Two days after 9/11, President Bush was in the Oval Office, on the phone with New York Gov. George Pataki and Mayor Rudy Giuliani. The president had called to tell them he would be visiting ground zero.
I stood just a few feet in front of his massive desk, part of the "pool" of White House reporters assigned to cover Mr. Bush that day. It's not possible for a media army to follow the president everywhere he goes, and so reporters take turns as part of a small group that acts as the eyes and ears for colleagues.
Before being admitted to the Oval Office that morning, the pool had assembled in the outdoor colonnade leading to the office door. It was a sunny day, almost as brilliant as the cloudless day of the attacks. I thought about what to ask when it came to my turn. In the official pecking order of questioning, reporters for television and the wire agencies go first. The print pooler – that was me – comes later, if the questioning even gets that far.
That line-up meant I had to think strategically. I wanted to ask a question that would generate news, but it couldn't be so spot-on that it was likely to be asked by the reporters ahead of me. I thought forward to the next day, which the president had set aside as a national day of prayer and remembrance. He was scheduled to address the nation from the National Cathedral in that role which no president voluntarily seeks, pastor-in-chief.
I knew Bush was a man of faith, and I was curious as to what was sustaining him now. Was it perhaps the 91st Psalm, which is all about God as a fortress, a protection? I was fairly certain no one else would ask about what Bush himself was praying. By pegging it to the event the next day, I hoped he would see my query as topical and relevant, and not inappropriately intrusive.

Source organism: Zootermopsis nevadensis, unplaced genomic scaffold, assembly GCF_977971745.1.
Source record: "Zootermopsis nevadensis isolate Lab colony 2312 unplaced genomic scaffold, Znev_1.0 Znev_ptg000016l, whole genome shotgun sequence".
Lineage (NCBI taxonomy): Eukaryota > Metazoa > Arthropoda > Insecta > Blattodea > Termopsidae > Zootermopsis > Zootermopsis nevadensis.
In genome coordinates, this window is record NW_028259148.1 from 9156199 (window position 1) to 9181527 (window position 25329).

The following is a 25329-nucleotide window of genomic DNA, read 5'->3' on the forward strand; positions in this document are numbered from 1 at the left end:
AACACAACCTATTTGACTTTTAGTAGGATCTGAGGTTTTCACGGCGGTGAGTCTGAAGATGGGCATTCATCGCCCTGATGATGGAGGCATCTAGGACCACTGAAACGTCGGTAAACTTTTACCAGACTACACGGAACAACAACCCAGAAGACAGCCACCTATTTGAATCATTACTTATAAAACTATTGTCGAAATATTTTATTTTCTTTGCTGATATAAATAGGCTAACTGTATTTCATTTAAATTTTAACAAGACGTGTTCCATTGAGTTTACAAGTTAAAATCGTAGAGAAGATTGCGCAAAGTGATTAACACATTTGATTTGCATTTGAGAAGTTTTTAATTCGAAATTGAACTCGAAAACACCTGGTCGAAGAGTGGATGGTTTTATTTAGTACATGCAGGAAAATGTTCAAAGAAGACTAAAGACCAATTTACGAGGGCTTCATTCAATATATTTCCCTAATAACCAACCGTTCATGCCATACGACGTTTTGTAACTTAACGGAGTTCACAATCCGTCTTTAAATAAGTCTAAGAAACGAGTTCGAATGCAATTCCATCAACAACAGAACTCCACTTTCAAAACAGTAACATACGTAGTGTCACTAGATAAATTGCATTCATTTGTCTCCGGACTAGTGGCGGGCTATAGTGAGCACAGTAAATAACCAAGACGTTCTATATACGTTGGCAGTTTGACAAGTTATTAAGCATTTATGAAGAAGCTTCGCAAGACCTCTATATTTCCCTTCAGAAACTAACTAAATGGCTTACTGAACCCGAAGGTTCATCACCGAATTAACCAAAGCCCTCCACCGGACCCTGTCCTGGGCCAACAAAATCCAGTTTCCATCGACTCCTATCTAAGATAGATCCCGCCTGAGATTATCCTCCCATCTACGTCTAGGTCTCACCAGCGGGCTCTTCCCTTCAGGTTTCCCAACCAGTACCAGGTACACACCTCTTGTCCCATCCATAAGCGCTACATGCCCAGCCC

We filed in, listened to him on the phone call, and then Bush took questions about aviation safety, Osama bin Laden, and Congress. I went last.
"About the prayer day tomorrow, Mr. President," I began. "Could you give us a sense as to what kind of prayers you are thinking and where your heart is for yourself?"
I was just as surprised by his response as he appeared to be by my question. In his first public expression of emotion since this most traumatic event, his eyes welled with tears. He leaned forward:
"Well, I don't think about myself right now. I think about the families, the children."
In his memoir, Decision Points, Bush said the question brought suppressed emotions "to the surface." He writes that he had been thinking about the grief-stricken voice of Ted Olson, the solicitor general, who had lost his wife on the plane that slammed into the Pentagon. He had pictured the exhausted morgue team at the Pentagon that he had visited the day before.
The president regained composure, but he was clearly shaken. "I am a loving guy," he continued, "and I am also someone, however, who has got a job to do. And I intend to do it." He exited the room quickly and the pool filed out.
Unknown to me, the three major networks had gone live with this informal exchange. When I descended into the media rabbit warren of the White House basement to write up the pool report, my colleagues called out cheers of approval.
"Great question, Francine!" as if I had somehow had the foresight to know that my question would elicit such a response. All I had wanted to know was what was going on in Bush's mind. Was he reaching out to God? In fact, I was a bit disappointed that I had not been able to find this out. Surely, he needed strength at this time, too.
In retrospect, one has to take at face value Bush's answer to my question and his elaboration in his memoir: that he was truly focused on others, and not himself. In his memoir, he says that when he met with his speech writers to talk about the National Cathedral address, he asked them, among other things, to "remind people there was a loving God."
What came from their pen was this point: "Grief and tragedy and hatred are only for a time. Goodness, remembrance, and love have no end."
It was a message fitting for the nation. And the president.